A review of the mitochondrial and glycolytic metabolism in human platelets and
leukocytes: Implications for their use as bioenergetic biomarkers.
Authors Kramer PA, Ravi S, Chacko B, Johnson MS, Darley-Usmar VM
Submitted By Victor Darley-Usmar on 12/8/2014
Status Published
Journal Redox biology
Year 2014
Date Published
Volume : Pages 2 : 206 - 210
PubMed Reference 24494194
Abstract The assessment of metabolic function in cells isolated from human blood for
treatment and diagnosis of disease is a new and important area of translational
research. It is now becoming clear that a broad range of pathologies which
present clinically with symptoms predominantly in one organ, such as the brain
or kidney, also modulate mitochondrial energetics in platelets and leukocytes
allowing these cells to serve as "the canary in the coal mine" for bioenergetic
dysfunction. This opens up the possibility that circulating platelets and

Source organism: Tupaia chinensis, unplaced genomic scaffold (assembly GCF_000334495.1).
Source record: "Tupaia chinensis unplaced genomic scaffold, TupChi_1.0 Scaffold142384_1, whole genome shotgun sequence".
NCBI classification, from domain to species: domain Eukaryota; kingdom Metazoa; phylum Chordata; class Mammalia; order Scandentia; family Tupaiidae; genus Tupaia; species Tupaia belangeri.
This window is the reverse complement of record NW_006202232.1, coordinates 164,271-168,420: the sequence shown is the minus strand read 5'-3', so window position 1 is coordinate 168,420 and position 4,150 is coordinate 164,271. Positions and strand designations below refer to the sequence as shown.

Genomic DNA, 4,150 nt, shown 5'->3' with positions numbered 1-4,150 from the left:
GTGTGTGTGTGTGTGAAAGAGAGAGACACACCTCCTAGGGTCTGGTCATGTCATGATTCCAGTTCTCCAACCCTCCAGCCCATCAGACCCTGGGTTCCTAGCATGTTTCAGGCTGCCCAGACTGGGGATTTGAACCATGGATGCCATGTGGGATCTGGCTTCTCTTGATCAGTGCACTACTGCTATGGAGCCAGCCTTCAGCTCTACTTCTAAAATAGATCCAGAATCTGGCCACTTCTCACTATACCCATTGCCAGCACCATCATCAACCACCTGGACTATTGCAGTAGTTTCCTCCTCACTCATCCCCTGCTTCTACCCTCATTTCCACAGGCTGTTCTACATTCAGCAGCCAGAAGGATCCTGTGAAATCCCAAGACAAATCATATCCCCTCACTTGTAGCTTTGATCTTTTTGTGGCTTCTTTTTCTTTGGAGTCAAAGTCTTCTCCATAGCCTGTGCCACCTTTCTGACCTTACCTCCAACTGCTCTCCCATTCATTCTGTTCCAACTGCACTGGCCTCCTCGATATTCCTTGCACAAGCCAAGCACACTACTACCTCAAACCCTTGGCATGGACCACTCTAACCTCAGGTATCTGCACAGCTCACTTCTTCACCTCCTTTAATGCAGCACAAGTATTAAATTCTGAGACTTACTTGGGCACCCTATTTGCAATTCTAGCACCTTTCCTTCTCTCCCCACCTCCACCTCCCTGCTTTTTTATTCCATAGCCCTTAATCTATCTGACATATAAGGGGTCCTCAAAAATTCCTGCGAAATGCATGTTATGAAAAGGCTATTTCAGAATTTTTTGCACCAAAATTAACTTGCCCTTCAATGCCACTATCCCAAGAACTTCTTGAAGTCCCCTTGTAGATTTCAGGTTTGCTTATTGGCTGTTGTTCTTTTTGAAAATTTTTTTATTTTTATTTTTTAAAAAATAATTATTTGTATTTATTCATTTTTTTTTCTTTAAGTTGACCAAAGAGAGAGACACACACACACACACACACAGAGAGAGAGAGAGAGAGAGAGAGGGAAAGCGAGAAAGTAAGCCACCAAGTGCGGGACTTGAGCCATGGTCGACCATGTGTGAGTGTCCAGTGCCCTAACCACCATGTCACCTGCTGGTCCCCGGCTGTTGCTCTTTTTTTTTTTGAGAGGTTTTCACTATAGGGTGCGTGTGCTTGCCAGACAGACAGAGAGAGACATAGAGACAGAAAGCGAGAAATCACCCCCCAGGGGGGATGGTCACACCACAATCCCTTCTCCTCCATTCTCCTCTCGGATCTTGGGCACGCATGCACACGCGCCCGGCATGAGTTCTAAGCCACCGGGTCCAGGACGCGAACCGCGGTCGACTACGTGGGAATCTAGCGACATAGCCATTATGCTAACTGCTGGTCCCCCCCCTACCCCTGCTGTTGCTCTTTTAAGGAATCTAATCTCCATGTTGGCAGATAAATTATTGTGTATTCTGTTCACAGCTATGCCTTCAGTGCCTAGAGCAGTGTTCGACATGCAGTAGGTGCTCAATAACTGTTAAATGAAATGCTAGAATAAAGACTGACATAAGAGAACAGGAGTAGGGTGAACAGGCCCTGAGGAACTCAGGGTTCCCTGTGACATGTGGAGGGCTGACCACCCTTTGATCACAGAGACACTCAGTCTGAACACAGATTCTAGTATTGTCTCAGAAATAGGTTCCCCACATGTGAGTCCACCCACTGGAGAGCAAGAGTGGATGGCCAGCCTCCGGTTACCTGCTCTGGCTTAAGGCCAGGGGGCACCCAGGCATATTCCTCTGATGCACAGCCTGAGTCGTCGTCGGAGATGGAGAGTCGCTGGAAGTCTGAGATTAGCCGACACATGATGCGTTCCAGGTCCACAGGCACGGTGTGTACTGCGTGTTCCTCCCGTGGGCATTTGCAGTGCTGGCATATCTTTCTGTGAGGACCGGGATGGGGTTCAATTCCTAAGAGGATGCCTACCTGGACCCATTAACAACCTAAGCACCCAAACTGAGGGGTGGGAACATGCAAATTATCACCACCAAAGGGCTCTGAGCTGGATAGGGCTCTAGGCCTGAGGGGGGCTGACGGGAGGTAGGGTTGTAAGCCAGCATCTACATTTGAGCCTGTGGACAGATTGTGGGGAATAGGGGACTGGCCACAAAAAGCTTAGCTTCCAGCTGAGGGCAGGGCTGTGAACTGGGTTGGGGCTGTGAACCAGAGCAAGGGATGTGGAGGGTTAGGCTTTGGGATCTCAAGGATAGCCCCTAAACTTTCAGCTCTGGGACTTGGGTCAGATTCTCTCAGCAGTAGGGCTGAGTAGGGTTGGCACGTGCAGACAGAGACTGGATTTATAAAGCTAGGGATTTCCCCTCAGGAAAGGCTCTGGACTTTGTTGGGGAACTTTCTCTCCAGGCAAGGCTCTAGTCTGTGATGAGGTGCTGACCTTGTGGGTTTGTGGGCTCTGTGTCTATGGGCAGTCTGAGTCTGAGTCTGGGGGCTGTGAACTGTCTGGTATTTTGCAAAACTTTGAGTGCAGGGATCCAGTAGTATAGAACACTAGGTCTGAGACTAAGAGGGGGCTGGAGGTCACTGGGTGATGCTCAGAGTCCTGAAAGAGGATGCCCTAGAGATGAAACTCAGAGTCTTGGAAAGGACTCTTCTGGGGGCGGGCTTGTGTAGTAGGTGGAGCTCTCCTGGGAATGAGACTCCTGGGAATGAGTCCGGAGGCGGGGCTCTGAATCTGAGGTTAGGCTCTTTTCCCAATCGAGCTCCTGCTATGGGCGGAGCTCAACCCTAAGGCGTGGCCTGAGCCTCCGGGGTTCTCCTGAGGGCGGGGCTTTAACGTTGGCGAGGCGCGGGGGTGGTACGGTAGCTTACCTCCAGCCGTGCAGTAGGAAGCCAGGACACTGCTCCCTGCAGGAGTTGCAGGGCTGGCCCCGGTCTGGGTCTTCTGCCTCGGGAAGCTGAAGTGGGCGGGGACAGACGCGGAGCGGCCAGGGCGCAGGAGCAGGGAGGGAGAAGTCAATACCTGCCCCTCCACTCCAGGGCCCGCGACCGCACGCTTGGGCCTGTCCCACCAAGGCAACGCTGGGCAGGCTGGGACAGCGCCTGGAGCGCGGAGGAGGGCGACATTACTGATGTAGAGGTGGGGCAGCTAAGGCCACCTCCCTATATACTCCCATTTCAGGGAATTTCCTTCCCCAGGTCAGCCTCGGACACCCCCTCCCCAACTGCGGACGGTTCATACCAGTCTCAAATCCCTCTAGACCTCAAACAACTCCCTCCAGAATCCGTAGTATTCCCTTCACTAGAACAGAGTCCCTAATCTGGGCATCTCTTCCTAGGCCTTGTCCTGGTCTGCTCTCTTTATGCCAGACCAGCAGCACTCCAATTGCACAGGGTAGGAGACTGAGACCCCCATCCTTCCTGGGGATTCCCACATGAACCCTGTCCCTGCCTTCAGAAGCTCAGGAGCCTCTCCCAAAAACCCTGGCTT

leukocytes can sense metabolic stress in patients and serve as biomarkers of
mitochondrial dysfunction in human pathologies such as diabetes,
neurodegeneration and cardiovascular disease. In this overview we will describe
how the utilization of glycolysis and oxidative phosphorylation differs in
platelets and leukocytes and discuss how they can be used in patient
populations. Since it is clear that the metabolic programs between leukocytes
and platelets are fundamentally distinct the measurement of mitochondrial
function in distinct cell populations is necessary for translational research.

Investigators with authorship
Victor Darley-UsmarUniversity of Alabama at Birmingham
Richard McIndoeAugusta University